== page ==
Many years ago I was awakened to the stories of our wild neighbors. Though we do not always see them, they leave so much information about the stories of their lives. There is adventure, drama, death, play, romance, and mystery. Through the years I learned how to stop, look, listen, smell, and feel these stories and attempt to reveal the mysteries. I do this through the art and science of animal tracking.
To see what our wild neighbors do – through their tracks, and their behavior through the signs they leave behind: claw marks on trees, scrapes, bite marks, digs, rubs, scat – is an initiation into a secret world. Though the world of our wild neighbors may seem one of secrecy to us; to them it is a very obvious. The sign they leave behind are markers to state who they are, what they are doing in the area, and if they are available to mate.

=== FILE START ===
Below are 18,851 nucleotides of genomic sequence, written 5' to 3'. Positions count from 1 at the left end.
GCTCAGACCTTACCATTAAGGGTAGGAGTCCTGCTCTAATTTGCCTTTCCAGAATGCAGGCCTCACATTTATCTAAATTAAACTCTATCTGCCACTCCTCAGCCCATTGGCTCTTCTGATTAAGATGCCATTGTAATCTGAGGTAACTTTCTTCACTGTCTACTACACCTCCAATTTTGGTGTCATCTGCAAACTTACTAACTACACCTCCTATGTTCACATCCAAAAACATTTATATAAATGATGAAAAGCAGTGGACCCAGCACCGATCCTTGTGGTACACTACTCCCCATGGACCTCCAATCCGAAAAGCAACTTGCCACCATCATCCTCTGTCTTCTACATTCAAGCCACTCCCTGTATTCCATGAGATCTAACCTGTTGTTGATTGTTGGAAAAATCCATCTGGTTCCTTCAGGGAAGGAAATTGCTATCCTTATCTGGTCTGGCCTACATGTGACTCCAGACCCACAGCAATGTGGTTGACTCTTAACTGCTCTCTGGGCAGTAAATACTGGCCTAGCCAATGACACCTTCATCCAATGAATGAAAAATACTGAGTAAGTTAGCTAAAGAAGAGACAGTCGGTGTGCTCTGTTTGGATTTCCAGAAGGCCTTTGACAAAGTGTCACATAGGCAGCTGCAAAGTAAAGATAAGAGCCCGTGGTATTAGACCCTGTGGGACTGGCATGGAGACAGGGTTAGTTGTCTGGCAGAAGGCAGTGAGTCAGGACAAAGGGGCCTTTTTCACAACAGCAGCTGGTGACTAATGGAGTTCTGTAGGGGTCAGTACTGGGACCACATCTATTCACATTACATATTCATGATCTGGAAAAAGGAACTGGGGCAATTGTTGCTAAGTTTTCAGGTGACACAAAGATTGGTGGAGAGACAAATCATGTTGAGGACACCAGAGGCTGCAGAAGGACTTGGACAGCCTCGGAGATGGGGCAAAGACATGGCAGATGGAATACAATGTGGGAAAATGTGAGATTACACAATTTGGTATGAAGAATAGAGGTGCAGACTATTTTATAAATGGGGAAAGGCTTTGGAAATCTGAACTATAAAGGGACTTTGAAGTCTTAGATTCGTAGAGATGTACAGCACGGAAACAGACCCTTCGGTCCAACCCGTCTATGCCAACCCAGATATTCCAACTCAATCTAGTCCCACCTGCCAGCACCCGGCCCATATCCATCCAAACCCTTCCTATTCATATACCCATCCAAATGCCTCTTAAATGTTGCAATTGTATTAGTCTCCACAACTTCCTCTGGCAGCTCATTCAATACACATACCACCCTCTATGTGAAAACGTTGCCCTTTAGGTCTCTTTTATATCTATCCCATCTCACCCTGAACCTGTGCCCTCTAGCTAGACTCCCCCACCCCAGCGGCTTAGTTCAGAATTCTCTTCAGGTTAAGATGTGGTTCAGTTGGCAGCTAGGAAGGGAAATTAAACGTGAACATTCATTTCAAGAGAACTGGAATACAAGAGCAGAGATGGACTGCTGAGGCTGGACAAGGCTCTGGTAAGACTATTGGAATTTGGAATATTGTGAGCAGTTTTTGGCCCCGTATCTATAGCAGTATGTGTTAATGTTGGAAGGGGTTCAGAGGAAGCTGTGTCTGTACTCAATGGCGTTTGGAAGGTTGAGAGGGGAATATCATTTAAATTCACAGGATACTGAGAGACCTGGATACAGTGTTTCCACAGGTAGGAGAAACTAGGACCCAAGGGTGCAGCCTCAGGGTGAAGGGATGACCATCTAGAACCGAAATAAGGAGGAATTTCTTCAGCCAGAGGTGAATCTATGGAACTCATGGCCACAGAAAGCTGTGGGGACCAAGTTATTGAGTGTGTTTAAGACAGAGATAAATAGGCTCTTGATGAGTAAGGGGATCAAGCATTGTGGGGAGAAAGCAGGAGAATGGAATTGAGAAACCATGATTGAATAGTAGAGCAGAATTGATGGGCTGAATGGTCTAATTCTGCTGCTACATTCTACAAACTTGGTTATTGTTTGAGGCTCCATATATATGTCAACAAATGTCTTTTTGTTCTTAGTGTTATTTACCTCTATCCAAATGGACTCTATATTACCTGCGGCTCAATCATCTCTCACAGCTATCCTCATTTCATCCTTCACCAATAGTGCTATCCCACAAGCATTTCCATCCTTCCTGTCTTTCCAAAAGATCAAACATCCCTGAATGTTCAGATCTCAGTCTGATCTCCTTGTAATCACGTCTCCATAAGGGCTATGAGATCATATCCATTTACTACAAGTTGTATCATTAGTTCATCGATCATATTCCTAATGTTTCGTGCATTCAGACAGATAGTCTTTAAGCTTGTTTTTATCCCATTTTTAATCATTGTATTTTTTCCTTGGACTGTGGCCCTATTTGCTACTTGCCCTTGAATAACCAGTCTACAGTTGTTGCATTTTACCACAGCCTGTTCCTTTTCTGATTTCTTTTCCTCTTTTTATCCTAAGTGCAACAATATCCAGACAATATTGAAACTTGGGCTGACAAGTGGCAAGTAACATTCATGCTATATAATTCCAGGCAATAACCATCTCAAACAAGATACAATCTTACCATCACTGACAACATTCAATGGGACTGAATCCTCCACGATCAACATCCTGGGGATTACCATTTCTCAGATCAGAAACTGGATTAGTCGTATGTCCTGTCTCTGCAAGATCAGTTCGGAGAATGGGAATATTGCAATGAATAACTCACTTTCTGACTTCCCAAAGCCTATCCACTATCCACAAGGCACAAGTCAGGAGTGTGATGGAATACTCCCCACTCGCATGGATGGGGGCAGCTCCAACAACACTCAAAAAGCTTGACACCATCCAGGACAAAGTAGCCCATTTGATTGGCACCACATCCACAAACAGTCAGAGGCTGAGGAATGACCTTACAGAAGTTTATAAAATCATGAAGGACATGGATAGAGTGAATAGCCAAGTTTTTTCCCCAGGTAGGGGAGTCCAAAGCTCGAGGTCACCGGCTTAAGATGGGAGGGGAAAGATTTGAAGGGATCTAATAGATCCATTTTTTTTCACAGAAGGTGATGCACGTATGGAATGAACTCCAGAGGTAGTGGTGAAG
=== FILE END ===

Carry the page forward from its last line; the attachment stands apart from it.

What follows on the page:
Some mammals are crepuscular; that means most active during twilight, at dawn and dusk such as deer, moose, rabbits, and beaver. Others are nocturnal such as our bat friends and flying squirrels. Then there are those, who like the majority of humans, are diurnal – active during the day – such as gray and red squirrels. Whether or not we have the opportunity to watch our wild neighbors up close and personal, they always leave sign of their presence and as a tracker you get to see those visual cues and smell their scents and be able to have that deeper connection and understanding of what is happening in the environment you are exploring.